c) What we plan to achieve

Forward by Co-chairs of the Safer Maidstone Partnership Executive

Alison Broom
Chief Executive, Maidstone Borough Council Quiller
  Chief Inspector Kent Police

The Maidstone Community Safety Partnership has a good track record of collaborative working to keep our communities safe and feeling safe. Our 2019-22 plan builds on extensive experience of working together and the productive and resilient relationships developed, which enable us to identify and tackle local community safety issues that matter to Maidstone residents. The plan will be revised annually following review of information and the details of this will be set out in our Strategic Assessment.


We want our approach to be evidence based, objective led, and outcome focussed – but just as importantly to include proper consideration for both the victims and the witnesses and their needs. 


The plan seeks to build on what has already been achieved and give greater emphasis to prevention and reducing harm. Overall our aim remains to reduce the amount of anti-social behaviour and the number of crimes which occur in the Maidstone borough and the harm caused. However, some crimes, for example domestic abuse, are historically under-reported and so our aim is to create an environment where people are confident to come forward and report it.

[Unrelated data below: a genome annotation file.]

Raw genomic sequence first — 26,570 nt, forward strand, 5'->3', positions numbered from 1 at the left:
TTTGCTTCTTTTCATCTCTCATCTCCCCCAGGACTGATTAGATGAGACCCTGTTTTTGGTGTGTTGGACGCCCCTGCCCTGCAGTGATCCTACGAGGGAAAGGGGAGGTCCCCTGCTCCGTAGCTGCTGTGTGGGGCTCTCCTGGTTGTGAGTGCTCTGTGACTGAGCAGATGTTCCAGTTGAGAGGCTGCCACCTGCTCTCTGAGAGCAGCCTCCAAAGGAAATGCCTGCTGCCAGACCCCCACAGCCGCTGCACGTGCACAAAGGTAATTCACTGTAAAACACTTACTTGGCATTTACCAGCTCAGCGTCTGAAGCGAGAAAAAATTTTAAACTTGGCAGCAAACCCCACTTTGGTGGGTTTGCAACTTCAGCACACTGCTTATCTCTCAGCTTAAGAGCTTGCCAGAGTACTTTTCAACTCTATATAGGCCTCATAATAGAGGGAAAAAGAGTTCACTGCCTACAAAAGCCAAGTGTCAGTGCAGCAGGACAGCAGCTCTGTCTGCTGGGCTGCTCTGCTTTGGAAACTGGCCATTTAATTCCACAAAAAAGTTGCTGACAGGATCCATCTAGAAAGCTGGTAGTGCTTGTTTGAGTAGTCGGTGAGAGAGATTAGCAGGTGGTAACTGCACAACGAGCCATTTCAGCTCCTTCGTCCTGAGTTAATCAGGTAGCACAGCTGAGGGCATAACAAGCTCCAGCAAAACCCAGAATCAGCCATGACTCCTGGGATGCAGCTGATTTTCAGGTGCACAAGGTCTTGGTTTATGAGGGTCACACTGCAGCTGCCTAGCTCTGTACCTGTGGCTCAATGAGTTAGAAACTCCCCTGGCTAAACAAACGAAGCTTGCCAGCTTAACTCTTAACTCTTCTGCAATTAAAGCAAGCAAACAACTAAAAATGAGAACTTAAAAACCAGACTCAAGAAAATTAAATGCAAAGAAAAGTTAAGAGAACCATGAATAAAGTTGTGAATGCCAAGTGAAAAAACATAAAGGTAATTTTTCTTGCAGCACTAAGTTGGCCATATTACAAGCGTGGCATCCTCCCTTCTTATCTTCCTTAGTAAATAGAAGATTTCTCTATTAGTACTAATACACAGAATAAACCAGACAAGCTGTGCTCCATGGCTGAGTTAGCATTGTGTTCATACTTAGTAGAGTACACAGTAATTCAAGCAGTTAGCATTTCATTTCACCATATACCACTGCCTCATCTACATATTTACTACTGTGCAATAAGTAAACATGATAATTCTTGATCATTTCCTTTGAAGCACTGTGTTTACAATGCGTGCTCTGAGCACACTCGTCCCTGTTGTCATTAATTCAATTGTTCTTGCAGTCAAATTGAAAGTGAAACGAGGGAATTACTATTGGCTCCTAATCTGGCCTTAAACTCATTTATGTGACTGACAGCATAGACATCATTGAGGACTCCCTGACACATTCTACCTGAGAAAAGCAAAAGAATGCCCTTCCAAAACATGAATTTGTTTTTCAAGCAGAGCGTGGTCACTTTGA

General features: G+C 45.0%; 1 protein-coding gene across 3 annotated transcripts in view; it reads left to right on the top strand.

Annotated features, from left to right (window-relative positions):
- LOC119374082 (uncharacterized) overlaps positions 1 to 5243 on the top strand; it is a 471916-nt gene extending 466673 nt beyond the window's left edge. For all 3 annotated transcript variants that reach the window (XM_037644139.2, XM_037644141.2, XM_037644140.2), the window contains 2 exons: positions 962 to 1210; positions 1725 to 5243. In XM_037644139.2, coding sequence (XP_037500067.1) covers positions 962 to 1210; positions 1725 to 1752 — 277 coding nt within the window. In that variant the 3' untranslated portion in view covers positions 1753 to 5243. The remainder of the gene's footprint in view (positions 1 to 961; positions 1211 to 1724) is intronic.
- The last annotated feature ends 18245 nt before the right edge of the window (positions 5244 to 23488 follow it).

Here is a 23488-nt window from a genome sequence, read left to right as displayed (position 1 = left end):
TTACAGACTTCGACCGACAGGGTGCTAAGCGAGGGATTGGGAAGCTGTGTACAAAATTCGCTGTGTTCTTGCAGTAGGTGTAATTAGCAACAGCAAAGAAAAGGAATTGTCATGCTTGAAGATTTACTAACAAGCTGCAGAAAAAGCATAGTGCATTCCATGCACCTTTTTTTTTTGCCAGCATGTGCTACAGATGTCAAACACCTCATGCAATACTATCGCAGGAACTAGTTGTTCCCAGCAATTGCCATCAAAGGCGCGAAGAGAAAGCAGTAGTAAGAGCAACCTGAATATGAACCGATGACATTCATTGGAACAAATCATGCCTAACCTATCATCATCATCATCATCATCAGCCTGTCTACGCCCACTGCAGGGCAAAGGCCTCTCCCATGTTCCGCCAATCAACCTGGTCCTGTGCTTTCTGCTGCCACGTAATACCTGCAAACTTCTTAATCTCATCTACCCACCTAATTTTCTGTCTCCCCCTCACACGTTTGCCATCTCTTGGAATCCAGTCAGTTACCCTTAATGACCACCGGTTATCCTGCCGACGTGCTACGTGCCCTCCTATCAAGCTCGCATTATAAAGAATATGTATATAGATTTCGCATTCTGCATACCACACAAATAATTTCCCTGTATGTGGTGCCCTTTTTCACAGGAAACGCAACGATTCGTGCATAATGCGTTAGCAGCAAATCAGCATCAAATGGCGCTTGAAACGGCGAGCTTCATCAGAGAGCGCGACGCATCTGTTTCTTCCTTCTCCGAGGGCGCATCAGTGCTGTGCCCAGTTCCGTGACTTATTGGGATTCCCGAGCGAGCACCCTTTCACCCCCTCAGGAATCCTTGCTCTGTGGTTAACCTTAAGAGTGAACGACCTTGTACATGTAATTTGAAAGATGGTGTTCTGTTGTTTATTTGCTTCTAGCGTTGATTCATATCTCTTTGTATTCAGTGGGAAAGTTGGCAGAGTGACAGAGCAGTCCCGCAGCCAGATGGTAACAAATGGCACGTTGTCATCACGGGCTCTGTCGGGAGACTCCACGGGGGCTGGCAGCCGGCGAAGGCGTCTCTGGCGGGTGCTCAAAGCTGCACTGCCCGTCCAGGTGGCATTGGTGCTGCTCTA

This will ensure we have a more accurate picture, and can use our resources to reduce the threat, risk and harm for the most vulnerable members of our community.


We all have a responsibility to prevent crime and disorder from happening in the first place – SMP partners will work not only with each other but also with communities to achieve this, as well as tackling crime and disorder when it occurs. The Safer Maidstone Partnership will work to strengthen community cohesion as part of its community safety role, protecting the vulnerable and supporting our communities by providing a borough where people feel safe and are safe.



Community safety in Maidstone is not the sole responsibility of one agency or body. Regulation requires that we form a Community Safety Partnership (CSP) made up of ‘responsible authorities’; those agencies with a duty participate, as well as other interested bodies from across the borough and beyond.  The CSP work to implement and deliver initiatives that will help keep Maidstone a safe place to live, work, learn and visit. 


In Maidstone, the Safer Maidstone Partnership (SMP) is the name given to Maidstone’s CSP, who work collectively to protect the vulnerable, pursue those who do not respect our borough or the law and to raise awareness of priority themes that the data we collect and the people we speak to say are the areas that threaten our communities the most.  The 2019-2022 CSP Plan is a continuation of previous plans, building on 20 years of work by the partnership, tackling crime and improving safety in the borough.


The SMP, which is co-chaired by Alison Broom, Chief Executive of Maidstone Borough Council (MBC) and Chief Inspector Ray Quiller of Kent Police, is made up of responsible authorities (those bodies for whom membership of the CSP is a statutory obligation) and many community, voluntary and private sector partners. Collectively we work to deliver the CSP Plan, forming specialist sub-groups and measurable action plans that deliver against high level outcomes for each of the priority themes. 







Safer Maidstone Partnership Priority Setting:

What data we used and what it told us: